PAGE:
Tag Archives: birthdays

Happy birthday Kate DiCamillo!

25 Mar

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I was born at the tail end of 1964.

On that same day, December 23, 1964, Eddie Vedder, lead singer of   Pearl Jam was born. Although I have never met Eddie, I like to think of him as my other twin, since I already have a twin sister.

I learned recently that Kate DiCamillo was born on March 25, 1964. Happy birthday Kate DiCamillo! The Tale of Despereaux and The Miraculous Journey of Edward Tulane are two of the books I would take with me to a desert island.

That got me wondering if there other writers were born in 1964. So ex-librarian that I am, I did a little digging to see which of my favorite children’s and YA authors turn 52 this year, like Kate, Eddie and I.

Libba Bray turns 52 on March 11. I read Lair of Dreams  recently, but my favorite book remains Beauty Queens.

 On April 9th, Margaret Peterson Haddix turns 52. My sister gave me Running Out of Time when it came out in 1995 and I have been a fan ever since.

Frances O’Roark Dowell’s birthday is on May 30th. hough I’ve read fewer of her books, my favorite is Shooting the Moon.

On June 5th, we will celebrate Rick Riordan’s 52nd birthday. One of the best book clubs I ever ran was a small pull out group reading  The Lightning Thief. I snapped up that series and even skipped lunch one day in 2008 to make a Powell’s to pick up a just released copy of The Battle of the Labyrinth.

And finally, on October 2nd, Elizabeth Wein, the author of one of my heart books, Code Name Verity,  turns 52.

A year later, in 1965, Frank Sinatra recorded this song.

Two birthdays

3 Feb

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Fiona shares a birthday with one of my students. V turned 10 on Sunday and Fiona turned 14. I was excited to celebrate Fiona’s birthday, but worried about V’s.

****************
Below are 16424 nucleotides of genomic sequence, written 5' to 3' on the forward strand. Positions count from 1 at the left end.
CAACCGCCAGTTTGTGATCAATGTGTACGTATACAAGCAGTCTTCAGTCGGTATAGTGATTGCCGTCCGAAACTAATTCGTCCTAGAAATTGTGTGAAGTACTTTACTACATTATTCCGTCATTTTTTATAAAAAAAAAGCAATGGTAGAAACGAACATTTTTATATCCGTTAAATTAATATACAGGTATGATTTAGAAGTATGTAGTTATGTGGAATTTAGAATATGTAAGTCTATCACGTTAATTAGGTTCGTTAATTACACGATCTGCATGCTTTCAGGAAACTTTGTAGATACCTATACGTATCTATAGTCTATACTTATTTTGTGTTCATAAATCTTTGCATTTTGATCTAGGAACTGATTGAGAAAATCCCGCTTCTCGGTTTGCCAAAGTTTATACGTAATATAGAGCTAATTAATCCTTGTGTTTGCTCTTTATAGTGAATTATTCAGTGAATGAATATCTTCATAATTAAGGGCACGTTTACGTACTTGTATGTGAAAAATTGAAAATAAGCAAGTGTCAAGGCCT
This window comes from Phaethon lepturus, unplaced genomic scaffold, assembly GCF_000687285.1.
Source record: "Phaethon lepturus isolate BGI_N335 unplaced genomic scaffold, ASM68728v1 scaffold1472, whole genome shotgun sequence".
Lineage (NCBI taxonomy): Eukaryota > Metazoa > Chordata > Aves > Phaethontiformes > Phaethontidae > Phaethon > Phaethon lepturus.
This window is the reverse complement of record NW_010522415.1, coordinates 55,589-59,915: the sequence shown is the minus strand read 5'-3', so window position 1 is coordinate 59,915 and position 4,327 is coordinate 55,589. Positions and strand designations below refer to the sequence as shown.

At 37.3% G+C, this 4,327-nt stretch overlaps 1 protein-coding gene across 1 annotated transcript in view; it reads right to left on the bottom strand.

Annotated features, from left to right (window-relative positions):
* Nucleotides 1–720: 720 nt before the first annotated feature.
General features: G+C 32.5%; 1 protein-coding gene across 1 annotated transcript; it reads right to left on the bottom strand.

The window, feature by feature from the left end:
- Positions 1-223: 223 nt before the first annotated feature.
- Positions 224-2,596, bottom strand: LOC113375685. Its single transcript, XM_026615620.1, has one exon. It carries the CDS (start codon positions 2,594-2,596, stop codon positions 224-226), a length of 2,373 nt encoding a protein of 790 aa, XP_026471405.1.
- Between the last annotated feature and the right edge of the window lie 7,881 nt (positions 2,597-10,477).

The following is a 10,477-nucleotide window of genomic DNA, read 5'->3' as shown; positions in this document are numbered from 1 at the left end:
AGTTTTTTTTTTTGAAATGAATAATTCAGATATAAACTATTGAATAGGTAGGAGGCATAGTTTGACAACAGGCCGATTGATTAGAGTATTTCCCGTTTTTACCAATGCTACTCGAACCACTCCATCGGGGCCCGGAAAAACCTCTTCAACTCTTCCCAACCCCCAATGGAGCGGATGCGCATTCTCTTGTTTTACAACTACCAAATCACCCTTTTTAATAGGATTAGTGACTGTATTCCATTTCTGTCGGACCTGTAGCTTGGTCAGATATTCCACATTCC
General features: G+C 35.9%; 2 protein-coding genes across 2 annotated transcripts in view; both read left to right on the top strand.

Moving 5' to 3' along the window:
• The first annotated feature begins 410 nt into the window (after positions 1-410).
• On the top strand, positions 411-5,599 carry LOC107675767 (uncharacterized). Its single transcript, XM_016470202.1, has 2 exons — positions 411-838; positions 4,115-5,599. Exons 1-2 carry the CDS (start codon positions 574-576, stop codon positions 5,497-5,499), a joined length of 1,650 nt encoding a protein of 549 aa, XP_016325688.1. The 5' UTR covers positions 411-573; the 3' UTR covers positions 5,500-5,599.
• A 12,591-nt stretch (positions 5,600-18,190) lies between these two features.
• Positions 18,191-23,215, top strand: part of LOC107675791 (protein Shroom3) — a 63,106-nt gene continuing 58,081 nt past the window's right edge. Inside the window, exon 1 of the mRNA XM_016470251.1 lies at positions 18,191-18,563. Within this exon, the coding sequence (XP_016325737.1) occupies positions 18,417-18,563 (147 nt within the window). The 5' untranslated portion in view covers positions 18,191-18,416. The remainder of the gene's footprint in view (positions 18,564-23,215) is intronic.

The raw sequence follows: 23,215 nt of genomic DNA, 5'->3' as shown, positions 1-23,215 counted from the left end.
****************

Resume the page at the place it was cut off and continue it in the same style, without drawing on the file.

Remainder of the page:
V was excited all last week. He’s been talking about his party and his birthday. I do a birthday poster for each student who has a poster. Just a piece of white butcher paper with “Happy Birthday _______” in a bubble in the center. Throughout the day classmates can write on it. V and I had talked about his poster and he decided he’d rather have it on Friday than Monday.

V has had a tough life and has difficulty with some of his peers at times. He’s the kid you have to put a lot of time and effort into but you both end up being better people at the end of it. So, as his classmates went over to sign the poster. I reminded them that if they had nothing nice to say, they should just sign their name. By the end of the day V was pleasantly surprised at how full his poster was. I was, too.

As we left the room to go to the buses at the end of the day, V asked one of his best friends if he’d be able to come to his party. The friend replied that he wasn’t sure because of the Superbowl. That’s when I started to worry. I felt really sad for him, worried he’d be that kid, the one who hosts a birthday party and no one shows up.

Fiona, on the other hand, seemed unaffected by her birthday.

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I made turkey cakes, with sweet potato frosting, which were the hit of the party. Fiona, as the birthday girl had hers served on Royal Albert china.

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Yesterday morning, V came in happy and excited, claiming he was a little wired because he ate too much cake. He was thrilled because he got drawing pads and now had a pad to draw on at home and a separate one for school. He made a few funny comments about how much harder it is to be 10, but talked very little about the party. I didn’t press it. I was just relieved that it went well enough that he came to school happy.

Lucky 13

1 Feb

Today, Miss Fiona turns 13.

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As I lay in bed last night, on the verge of sleep, I got to thinking about myself as a 13-year-old. I turned 13 in December 1977. I was in grade eight,I’m Mr Ziegler’s class. He is one of my all time favorite teachers. I’ve written before about what a good fit he was for me, because he wasn’t a traditional teacher. He read aloud to us in 8th grade and let us do open-ended book projects. That got me thinking about what I read around that time. I remember a few things.